Gierach G.L.,Hormonal and Reproductive Epidemiology Branch | Ichikawa L.,U.S. National Institutes of Health | Ichikawa L.,Group Health Research Institute | Kerlikowske K.,University of California at San Francisco | And 6 more authors.
Journal of the National Cancer Institute | Year: 2012

Background Women with elevated mammographic density have an increased risk of developing breast cancer. However, among women diagnosed with breast cancer, it is unclear whether higher density portends reduced survival, independent of other factors.Methods We evaluated relationships between mammographic density and risk of death from breast cancer and all causes within the US Breast Cancer Surveillance Consortium. We studied 9232 women diagnosed with primary invasive breast carcinoma during 19962005, with a mean follow-up of 6.6 years. Mammographic density was assessed using the Breast Imaging Reporting and Data System (BI-RADS) density classification. Hazard ratios (HRs) and 95% confidence intervals (CIs) were estimated by Cox proportional hazards regression; women with scattered fibroglandular densities (BI-RADS 2) were the referent group. All statistical tests were two-sided.Results A total of 1795 women died, of whom 889 died of breast cancer. In multivariable analyses (adjusted for site, age at and year of diagnosis, American Joint Committee on Cancer stage, body mass index, mode of detection, treatment, and income), high density (BI-RADS 4) was not related to risk of death from breast cancer (HR = 0.92, 95% CI = 0.71 to 1.19) or death from all causes (HR = 0.83, 95% CI = 0.68 to 1.02). Analyses stratified by stage and other prognostic factors yielded similar Results , except for an increased risk of breast cancer death among women with low density (BI-RADS 1) who were either obese (HR = 2.02, 95% CI = 1.37 to 2.97) or had tumors of at least 2.0cm (HR = 1.55, 95% CI = 1.14 to 2.09). Conclusions High mammographic breast density was not associated with risk of death from breast cancer or death from any cause after accounting for other patient and tumor characteristics. Thus, risk factors for the development of breast cancer may not necessarily be the same as factors influencing the risk of death after breast cancer has developed. © 2012 Oxford University Press. Source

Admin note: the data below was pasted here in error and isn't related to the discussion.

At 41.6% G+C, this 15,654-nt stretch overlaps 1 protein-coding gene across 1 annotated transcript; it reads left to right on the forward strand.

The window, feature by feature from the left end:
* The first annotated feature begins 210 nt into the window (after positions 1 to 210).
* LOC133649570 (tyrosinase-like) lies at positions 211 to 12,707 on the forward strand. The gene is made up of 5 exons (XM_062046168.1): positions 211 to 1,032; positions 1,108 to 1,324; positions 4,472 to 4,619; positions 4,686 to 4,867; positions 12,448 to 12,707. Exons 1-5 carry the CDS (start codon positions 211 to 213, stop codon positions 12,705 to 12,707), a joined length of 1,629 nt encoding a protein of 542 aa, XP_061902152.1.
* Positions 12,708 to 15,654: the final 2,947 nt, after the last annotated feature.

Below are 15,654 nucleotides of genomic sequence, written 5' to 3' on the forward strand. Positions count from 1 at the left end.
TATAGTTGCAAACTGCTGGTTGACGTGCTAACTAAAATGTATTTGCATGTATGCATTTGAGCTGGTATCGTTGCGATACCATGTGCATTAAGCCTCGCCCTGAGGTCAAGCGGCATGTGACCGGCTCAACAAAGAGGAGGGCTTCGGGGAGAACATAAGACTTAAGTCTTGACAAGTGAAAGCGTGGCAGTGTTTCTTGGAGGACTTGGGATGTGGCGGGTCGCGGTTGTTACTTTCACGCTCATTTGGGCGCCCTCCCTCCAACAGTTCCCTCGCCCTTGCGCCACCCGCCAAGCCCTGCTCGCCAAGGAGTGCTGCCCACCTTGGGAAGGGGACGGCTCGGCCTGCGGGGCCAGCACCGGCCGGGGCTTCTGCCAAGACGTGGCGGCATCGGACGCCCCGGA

Trabert B.,Hormonal and Reproductive Epidemiology Branch | Wentzensen N.,Hormonal and Reproductive Epidemiology Branch | Yang H.P.,Hormonal and Reproductive Epidemiology Branch | Sherman M.E.,Hormonal and Reproductive Epidemiology Branch | And 4 more authors.
British Journal of Cancer | Year: 2012

Background: Women using unopposed estrogens during menopause are at increased risk of ovarian cancer. It is uncertain whether oestrogen plus progestin therapy exerts similar effects. Methods: We evaluated menopausal hormone use and incident ovarian cancer (n426) in 92 601 post-menopausal women enrolled in the National Institutes of Health-AARP (NIH-AARP) Diet and Health Study. Participants were administered questionnaires in 1996-1997 and followed through 2006. Hazard rate ratios (RR) and 95% confidence intervals (CIs) were estimated using Cox regression. Results: Increased risks were associated with long duration (10 years) use of unopposed oestrogen (RR 2.15, 95% CI: 1.30-3.57 among women with a hysterectomy) and oestrogen plus progestin (RR 1.68, 95% CI: 1.13-2.49 among women with intact uteri) therapy. Similar risks were associated with progestins that were used sequentially (15 days progestin per month) (RR 1.60, 95% CI: 1.10-2.33) or continuously (25 days progestin per month) (RR 1.43, 95% CI: 1.032-2.01; P-value for heterogeneity0.63).Conclusion:Our findings suggest that long duration use of both unopposed estrogens and oestrogen plus progestins are associated with increased risks of ovarian cancer, and that risk associated with oestrogen plus progestin use does not vary by regimen (sequential or continuous). © 2012 Cancer Research UK All rights reserved. Source